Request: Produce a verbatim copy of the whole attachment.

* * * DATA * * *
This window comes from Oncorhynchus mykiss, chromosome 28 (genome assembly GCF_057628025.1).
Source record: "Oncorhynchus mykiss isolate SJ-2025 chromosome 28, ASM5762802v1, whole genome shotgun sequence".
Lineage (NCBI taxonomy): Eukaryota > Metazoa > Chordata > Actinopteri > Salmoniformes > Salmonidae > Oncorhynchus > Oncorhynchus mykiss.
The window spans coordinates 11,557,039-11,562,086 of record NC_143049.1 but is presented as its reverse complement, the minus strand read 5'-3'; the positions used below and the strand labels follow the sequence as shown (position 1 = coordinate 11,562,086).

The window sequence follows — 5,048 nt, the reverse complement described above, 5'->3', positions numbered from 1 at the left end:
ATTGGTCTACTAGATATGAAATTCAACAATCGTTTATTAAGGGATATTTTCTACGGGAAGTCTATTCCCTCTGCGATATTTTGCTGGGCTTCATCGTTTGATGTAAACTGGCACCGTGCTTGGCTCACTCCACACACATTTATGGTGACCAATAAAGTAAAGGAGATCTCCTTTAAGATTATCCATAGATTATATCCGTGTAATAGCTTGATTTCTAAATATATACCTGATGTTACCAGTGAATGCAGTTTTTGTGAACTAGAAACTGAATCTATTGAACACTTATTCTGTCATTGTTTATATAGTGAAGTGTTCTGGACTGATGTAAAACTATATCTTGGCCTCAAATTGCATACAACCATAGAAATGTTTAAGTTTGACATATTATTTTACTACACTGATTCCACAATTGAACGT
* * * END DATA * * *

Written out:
This window comes from Oncorhynchus mykiss, chromosome 28 (genome assembly GCF_057628025.1).
Source record: "Oncorhynchus mykiss isolate SJ-2025 chromosome 28, ASM5762802v1, whole genome shotgun sequence".
Lineage (NCBI taxonomy): Eukaryota > Metazoa > Chordata > Actinopteri > Salmoniformes > Salmonidae > Oncorhynchus > Oncorhynchus mykiss.
The window spans coordinates 11,557,039-11,562,086 of record NC_143049.1 but is presented as its reverse complement, the minus strand read 5'-3'; the positions used below and the strand labels follow the sequence as shown (position 1 = coordinate 11,562,086).

The window sequence follows — 5,048 nt, the reverse complement described above, 5'->3', positions numbered from 1 at the left end:
ATTGGTCTACTAGATATGAAATTCAACAATCGTTTATTAAGGGATATTTTCTACGGGAAGTCTATTCCCTCTGCGATATTTTGCTGGGCTTCATCGTTTGATGTAAACTGGCACCGTGCTTGGCTCACTCCACACACATTTATGGTGACCAATAAAGTAAAGGAGATCTCCTTTAAGATTATCCATAGATTATATCCGTGTAATAGCTTGATTTCTAAATATATACCTGATGTTACCAGTGAATGCAGTTTTTGTGAACTAGAAACTGAATCTATTGAACACTTATTCTGTCATTGTTTATATAGTGAAGTGTTCTGGACTGATGTAAAACTATATCTTGGCCTCAAATTGCATACAACCATAGAAATGTTTAAGTTTGACATATTATTTTACTACACTGATTCCACAATTGAACGT